Police apology for neglect after man took own life

Edward Peden has finally received an apology from the police following Christopher's death in 2009. Picture: Toby Williams

Edward Peden has finally received an apology from the police following Christopher's death in 2009. Picture: Toby Williams

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POLICE have issued a grovelling apology to an Edinburgh family after admitting that officers showed a “neglect of duty” towards a mentally ill man who took his own life.

Christopher Peden called 999 asking to be placed in care for his own safety. But police who arrived at his home failed to call for an ambulance. The 26-year-old ran into the path of a car later that night.

Two officers now face disciplinary proceedings over their actions.

His dad, Edward, has slammed the then Lothian and Borders Police for his four-year wait for answers following Christopher’s death in January 2009.

The apology comes after a series of complaints were upheld by the Police Complaints Commissioner.

Mr Peden, 67, says the officers involved have “blood on their hands” for ignoring Christopher’s pleas for medical help and leaving him to take his own life that night.

Christopher, who had a history of drug dependence and mental health problems, deliberately stepped into oncoming traffic after officers ignored his pleas for an ambulance and left him at his home.

Mr Peden said: “They shouldn’t be allowed to stay in their jobs. If I had my way I’d have them done for manslaughter. He was a vulnerable adult who had asked for medical help but they wouldn’t give it to him.

“Not calling an ambulance was the catalyst for his death. If they had phoned for an ambulance, he would have been taken to hospital and he would have been nowhere near that road.

“It’s their negligence that has cost him his life and they’ve lied about it ever since.”

Officers were sent to his address at Hailesland Grove, Wester Hailes, after he called 999 wanting to be put in care for mental health anxieties. They called the Scottish Ambulance Service but did not request an ambulance to be dispatched after hearing the only place he could be taken was to A&E.

Officers later claimed paramedics had refused to attend as Christopher had been drinking, but this was later disproved when a transcript between the two services showed it had never been requested.

The independent report upheld complaints about investigations into the case, which suggested officers had given statements to back up each other’s accounts, and criticised delays to investigations after his family lodged a complaint.

Ten recommendations were made to Lothian and Borders Police, which included 
formulating a policy for how they dealt with mental health emergencies.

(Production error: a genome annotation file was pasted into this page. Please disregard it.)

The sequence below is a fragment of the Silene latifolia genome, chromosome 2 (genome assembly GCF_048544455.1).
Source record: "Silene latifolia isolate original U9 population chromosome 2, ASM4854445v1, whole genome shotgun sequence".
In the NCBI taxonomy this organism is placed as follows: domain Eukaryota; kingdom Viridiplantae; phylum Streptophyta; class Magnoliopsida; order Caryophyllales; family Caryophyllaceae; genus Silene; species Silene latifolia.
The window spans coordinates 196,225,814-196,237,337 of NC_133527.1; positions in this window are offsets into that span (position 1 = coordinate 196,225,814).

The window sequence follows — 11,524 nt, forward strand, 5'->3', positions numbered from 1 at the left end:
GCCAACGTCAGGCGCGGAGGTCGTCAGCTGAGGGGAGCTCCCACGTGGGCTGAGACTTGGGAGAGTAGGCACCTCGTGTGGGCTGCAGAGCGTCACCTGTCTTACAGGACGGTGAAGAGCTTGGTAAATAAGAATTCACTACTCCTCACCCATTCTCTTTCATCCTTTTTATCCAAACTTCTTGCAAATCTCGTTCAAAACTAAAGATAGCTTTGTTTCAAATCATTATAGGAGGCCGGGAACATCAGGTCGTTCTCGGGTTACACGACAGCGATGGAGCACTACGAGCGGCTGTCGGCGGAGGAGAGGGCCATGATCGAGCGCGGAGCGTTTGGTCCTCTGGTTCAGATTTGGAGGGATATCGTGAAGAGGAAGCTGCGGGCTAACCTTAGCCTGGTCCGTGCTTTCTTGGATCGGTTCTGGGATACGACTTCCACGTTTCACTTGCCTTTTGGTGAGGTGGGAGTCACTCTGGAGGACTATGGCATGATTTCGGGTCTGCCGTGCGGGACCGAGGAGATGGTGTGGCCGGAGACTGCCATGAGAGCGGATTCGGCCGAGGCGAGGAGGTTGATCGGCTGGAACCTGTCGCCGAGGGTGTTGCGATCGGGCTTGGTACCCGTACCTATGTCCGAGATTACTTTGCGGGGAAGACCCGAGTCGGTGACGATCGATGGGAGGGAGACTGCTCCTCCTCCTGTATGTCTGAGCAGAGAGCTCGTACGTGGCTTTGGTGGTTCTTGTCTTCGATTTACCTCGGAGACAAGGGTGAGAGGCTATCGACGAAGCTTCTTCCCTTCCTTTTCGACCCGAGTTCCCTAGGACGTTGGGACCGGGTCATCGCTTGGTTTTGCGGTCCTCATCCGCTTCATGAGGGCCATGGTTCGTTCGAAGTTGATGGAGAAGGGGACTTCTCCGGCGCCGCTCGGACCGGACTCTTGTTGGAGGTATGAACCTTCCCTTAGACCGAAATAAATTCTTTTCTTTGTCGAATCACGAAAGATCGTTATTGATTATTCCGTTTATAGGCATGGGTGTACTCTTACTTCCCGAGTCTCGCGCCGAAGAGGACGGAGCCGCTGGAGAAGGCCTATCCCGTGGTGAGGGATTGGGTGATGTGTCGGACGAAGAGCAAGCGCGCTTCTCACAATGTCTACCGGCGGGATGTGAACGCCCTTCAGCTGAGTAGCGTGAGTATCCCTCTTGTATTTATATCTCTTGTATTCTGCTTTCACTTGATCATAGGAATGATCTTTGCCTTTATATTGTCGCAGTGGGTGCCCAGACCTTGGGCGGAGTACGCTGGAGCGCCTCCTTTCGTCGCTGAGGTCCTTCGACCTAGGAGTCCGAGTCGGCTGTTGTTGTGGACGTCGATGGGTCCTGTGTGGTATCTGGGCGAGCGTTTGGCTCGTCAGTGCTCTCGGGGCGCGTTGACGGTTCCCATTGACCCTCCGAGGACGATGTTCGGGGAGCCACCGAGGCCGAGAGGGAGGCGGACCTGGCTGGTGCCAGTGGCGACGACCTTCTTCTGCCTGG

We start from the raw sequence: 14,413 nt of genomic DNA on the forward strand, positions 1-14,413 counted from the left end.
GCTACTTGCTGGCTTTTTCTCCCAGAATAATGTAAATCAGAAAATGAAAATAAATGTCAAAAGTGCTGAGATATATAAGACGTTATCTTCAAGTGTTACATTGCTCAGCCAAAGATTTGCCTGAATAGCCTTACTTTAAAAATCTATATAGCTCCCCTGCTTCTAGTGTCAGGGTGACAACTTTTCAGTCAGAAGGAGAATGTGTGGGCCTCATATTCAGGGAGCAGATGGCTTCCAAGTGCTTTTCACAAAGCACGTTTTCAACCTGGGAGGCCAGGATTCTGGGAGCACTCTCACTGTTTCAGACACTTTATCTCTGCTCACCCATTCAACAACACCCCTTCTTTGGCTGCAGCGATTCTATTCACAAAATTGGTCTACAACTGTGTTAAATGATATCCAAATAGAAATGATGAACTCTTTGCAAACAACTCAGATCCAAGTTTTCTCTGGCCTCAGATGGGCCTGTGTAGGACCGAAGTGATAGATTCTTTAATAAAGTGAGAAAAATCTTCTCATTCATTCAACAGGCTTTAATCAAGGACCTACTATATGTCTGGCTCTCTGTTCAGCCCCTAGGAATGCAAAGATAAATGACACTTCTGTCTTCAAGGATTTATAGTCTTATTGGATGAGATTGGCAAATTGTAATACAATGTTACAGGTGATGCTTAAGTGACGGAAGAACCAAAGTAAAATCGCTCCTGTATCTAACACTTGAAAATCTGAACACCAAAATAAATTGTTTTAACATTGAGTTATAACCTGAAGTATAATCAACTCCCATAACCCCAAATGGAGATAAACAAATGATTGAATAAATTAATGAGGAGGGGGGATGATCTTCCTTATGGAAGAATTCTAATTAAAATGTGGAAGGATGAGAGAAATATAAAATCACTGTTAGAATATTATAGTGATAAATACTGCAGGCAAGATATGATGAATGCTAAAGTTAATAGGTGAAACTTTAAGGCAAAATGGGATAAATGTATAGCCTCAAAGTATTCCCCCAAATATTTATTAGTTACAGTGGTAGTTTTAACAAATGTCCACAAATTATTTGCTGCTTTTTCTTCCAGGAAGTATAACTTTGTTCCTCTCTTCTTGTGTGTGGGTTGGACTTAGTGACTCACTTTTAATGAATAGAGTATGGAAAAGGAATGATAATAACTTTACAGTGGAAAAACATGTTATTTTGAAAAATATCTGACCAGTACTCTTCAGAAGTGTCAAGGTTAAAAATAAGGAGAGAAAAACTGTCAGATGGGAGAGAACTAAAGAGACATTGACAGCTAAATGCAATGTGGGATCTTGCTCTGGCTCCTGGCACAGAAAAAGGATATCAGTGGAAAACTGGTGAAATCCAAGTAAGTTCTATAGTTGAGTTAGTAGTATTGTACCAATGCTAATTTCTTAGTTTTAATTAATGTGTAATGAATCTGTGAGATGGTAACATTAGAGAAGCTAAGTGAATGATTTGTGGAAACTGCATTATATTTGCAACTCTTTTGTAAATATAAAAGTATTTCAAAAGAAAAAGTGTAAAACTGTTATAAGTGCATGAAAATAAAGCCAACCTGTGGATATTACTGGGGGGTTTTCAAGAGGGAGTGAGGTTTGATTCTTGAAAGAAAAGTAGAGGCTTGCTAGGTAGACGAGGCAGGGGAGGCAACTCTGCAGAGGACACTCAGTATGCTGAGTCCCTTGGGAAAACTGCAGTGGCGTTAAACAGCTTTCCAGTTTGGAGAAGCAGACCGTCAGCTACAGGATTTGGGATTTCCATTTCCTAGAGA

The force, now Police Scotland, has now finally written to Mr Peden, admitting to depriving Christopher of an “appropriate medical response”.

That night, on January 2, 2009, Christopher walked to Wester Hailes Road where witnesses reported him shouting at cars to hit him.

He sat in the middle of the road goading vehicles to hit him, before running into the path of an oncoming vehicle. He died of his injuries the following day.

The commission’s report criticised the force’s handling of four complaints, in relation to that night and two subsequent investigations, and concluded they had not been dealt with in a “reasonable manner”.

Iain Whyte, convener of Lothian and Borders Police Board and chair of the Scottish Police Authority Conveners’ Forum, said: “Obviously it is appropriate that the police apologise for the failings in this case and do what they can to make sure these kind of things don’t happen in the future.”

A police spokesman said: “This is a complaint that has been reviewed by the Police Complaints Commissioner for Scotland, and through ongoing communication with the complainant we have identified a number of points which are subject to ongoing inquiry under the Police (Conduct) (Scotland) Regulations 1996.”

First arrests made as new era begins

A MAN charged with a breach of the peace following a domestic disturbance became the first person in Edinburgh to be arrested by Police Scotland, 15 minutes after its launch.

The 30-year-old was detained by officers at 12.15am yesterday, only a quarter of an hour after they ceased to be part of the Lothian and Borders force.

Across Scotland, a man in his 20s became the first person to be arrested by the single force when he was detained in Glasgow at 12.01am yesterday for assaulting a police officer and a breach of the peace.

A Police Scotland spokesman said: “Officers were called to an address in the Newhaven area of Edinburgh just after midnight following reports of a domestic disturbance.

“A 30-year-old man was arrested and charged in connection with the incident, and he was remanded in custody to appear at Edinburgh Sheriff Court today.”

At midnight, Chief Constable Steve House visited the

Capital’s West End police station to mark the occasion.

Mr House said: “Police

Scotland is now wholly responsible for the delivery of policing to our communities, from local response to tackling the highest tiers of criminality.

“We will do this in a way which is very visible, accessible and which truly connects with public priorities, demand and tackles threat, risk and harm where it arises.”

But the launch of Police Scotland on Easter Monday meant many support staff workers - including the communications office - were not at work. Only an on-call press officer was available to provide information on how the first day’s policing under the single force was proceeding.

We told yesterday how senior officers will join rank-and-file bobbies on a regular basis to nab criminals.